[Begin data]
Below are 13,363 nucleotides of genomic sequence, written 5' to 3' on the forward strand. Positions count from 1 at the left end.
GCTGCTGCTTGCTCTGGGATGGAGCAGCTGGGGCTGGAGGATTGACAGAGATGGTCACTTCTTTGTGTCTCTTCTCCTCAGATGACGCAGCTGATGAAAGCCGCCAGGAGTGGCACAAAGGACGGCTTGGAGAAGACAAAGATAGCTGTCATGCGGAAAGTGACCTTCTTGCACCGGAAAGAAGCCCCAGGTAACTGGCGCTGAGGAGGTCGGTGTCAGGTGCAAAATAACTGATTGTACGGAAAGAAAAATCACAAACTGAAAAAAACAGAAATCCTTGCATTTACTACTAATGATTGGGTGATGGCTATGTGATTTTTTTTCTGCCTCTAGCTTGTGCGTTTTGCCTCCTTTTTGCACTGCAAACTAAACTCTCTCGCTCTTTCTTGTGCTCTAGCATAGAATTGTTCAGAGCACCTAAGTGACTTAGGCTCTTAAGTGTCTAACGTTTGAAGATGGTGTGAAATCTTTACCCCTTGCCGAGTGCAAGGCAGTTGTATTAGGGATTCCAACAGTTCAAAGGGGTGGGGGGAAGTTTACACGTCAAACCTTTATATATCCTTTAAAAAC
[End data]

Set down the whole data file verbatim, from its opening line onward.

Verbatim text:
Below are 13,363 nucleotides of genomic sequence, written 5' to 3' on the forward strand. Positions count from 1 at the left end.
GCTGCTGCTTGCTCTGGGATGGAGCAGCTGGGGCTGGAGGATTGACAGAGATGGTCACTTCTTTGTGTCTCTTCTCCTCAGATGACGCAGCTGATGAAAGCCGCCAGGAGTGGCACAAAGGACGGCTTGGAGAAGACAAAGATAGCTGTCATGCGGAAAGTGACCTTCTTGCACCGGAAAGAAGCCCCAGGTAACTGGCGCTGAGGAGGTCGGTGTCAGGTGCAAAATAACTGATTGTACGGAAAGAAAAATCACAAACTGAAAAAAACAGAAATCCTTGCATTTACTACTAATGATTGGGTGATGGCTATGTGATTTTTTTTCTGCCTCTAGCTTGTGCGTTTTGCCTCCTTTTTGCACTGCAAACTAAACTCTCTCGCTCTTTCTTGTGCTCTAGCATAGAATTGTTCAGAGCACCTAAGTGACTTAGGCTCTTAAGTGTCTAACGTTTGAAGATGGTGTGAAATCTTTACCCCTTGCCGAGTGCAAGGCAGTTGTATTAGGGATTCCAACAGTTCAAAGGGGTGGGGGGAAGTTTACACGTCAAACCTTTATATATCCTTTAAAAAC